So I took my recently finished M16A1 clone to the range to be zeroed, and I could not for the life of me get the group to move left or right. After a bit of searching, I discovered the rear sight drum was broken. Note the hairline crack in the photo.
Crap. Now what?
First thing to do was find a replacement part. Midway USA has all the individual parts, as well as a bundle with everything you'd need. I ordered what I needed and 3 to 4 business days later was ready to go.
Here she is with all the parts. I like to wear safety glasses whenever springs are involved.
Safety is the first step. Make sure the rifle is unloaded by checking removing the magazine and checking the chamber for a round.
Here are all the parts laid out. I like to put everything on a high contrast background (e.g. white paper towel) so I don't lose anything and I can keep everything in one place. I ordered the full replacement part set, in case I needed another part or I lost the spring or the detent behind my workbench. As it turned out, I couldn've gotten away with only ordering the rear sight drum.
The next step is to remove the broken drum. Take a small punch and tap out the roll pin. The drum will come right off leaving the detent and spring free. Use care not to lose them.
Yup. There's your problem. The old drum had cracked off, leaving the dial to spin freely without actually moving the rear sight. Compare to what the new drum looks like in the photo.
Next, prep the new drum be inserting the roll pin. I use a pliers to make it easier. Make sure not to push it in so far that it protrudes into the center as it will interfere with the rear sight screw.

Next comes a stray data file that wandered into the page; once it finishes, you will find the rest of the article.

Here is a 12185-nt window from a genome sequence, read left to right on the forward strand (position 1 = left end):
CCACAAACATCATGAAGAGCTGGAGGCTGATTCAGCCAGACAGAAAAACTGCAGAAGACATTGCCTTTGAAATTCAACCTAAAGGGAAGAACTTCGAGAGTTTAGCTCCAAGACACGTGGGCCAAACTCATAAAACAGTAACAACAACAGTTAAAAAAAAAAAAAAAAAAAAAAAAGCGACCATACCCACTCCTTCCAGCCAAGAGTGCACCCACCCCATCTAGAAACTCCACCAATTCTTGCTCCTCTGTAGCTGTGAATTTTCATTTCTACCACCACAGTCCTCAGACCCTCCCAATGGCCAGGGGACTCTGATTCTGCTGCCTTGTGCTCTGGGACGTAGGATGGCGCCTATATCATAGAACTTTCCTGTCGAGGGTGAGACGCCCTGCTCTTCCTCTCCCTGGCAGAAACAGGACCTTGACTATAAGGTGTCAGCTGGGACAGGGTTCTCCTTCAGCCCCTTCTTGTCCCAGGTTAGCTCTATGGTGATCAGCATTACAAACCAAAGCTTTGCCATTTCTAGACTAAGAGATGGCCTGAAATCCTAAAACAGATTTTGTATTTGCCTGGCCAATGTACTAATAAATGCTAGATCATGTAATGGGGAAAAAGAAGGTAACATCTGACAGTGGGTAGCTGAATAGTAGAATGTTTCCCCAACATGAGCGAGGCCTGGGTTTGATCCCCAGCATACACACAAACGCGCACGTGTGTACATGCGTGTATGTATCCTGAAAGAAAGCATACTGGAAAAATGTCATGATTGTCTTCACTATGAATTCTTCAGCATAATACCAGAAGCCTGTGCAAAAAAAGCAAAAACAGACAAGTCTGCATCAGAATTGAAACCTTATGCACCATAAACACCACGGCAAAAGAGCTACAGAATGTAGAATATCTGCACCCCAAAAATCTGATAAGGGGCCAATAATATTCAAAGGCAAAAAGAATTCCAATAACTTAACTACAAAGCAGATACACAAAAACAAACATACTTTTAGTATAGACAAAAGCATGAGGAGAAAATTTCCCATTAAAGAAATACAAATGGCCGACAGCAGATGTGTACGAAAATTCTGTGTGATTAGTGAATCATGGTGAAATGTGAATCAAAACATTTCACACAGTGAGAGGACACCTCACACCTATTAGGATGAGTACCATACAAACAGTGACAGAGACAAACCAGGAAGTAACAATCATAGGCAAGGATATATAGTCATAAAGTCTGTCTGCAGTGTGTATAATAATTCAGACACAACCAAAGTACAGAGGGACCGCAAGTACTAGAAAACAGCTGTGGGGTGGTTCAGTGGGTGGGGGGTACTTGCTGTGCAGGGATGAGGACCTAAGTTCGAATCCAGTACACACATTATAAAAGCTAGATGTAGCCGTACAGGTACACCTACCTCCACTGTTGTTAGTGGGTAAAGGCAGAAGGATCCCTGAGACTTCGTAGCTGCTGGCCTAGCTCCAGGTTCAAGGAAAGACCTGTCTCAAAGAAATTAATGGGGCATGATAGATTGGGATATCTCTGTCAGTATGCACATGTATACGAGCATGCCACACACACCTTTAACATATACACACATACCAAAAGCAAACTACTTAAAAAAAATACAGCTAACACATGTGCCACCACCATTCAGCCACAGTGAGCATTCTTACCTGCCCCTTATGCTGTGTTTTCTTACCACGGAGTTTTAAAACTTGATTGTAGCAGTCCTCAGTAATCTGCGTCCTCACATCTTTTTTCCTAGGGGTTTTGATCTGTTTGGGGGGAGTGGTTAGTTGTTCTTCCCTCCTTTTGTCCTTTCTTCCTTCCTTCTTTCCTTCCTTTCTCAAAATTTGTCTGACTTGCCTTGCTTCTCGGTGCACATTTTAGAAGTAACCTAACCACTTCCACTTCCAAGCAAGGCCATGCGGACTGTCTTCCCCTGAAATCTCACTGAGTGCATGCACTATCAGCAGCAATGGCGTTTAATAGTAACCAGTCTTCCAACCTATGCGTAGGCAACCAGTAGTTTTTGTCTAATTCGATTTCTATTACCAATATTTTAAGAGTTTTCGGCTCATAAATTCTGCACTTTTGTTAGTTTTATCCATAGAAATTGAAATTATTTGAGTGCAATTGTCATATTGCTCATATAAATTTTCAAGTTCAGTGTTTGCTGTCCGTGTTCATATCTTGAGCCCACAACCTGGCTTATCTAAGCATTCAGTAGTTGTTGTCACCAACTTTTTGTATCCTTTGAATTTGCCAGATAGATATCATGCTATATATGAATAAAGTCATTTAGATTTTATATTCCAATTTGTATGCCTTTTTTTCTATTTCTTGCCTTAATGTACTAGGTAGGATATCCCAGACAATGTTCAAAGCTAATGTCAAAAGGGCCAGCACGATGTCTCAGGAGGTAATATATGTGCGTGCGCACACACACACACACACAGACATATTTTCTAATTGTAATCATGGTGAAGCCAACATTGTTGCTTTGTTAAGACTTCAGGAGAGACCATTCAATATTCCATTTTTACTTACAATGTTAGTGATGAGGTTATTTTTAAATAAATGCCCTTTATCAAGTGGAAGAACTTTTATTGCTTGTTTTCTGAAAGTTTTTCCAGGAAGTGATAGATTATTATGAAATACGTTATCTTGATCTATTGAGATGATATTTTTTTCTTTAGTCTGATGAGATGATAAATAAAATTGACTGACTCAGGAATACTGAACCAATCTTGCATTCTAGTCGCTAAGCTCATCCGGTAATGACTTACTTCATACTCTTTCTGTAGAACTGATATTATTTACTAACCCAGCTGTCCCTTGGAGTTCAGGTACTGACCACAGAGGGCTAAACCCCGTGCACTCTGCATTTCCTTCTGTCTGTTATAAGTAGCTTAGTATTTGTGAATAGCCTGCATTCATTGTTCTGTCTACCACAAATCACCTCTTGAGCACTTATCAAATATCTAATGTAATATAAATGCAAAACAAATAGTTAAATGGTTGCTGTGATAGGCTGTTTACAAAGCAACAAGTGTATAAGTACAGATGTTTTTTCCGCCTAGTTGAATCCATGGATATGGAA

With the roll pin in place, install the rear sight drum.
Finish up by pressing the roll pin all the way through the hole in the screw. Again, a pliers makes this easier.
Lastly, return the aperture to battle sight zero by moving the aperture all the way to the left, then 17 clicks to the right.
If the battlesight zero has not been previously determined, place the M16A1 sights in the starting position.
- Set the front sight post so that the base of the post is flush with the top of the front sight post well, then go clockwise for 11 clicks.
- Center the rear sight aperture within the rear sight housing by moving the rear sight all the way to the left, then moving it 17 clicks to the right.
And finally, a little eye candy for this throwback Thursday. There you have it. A brand spankin' new M16A1 rear sight. I'll try and do a post later with a full range report next time I'm out.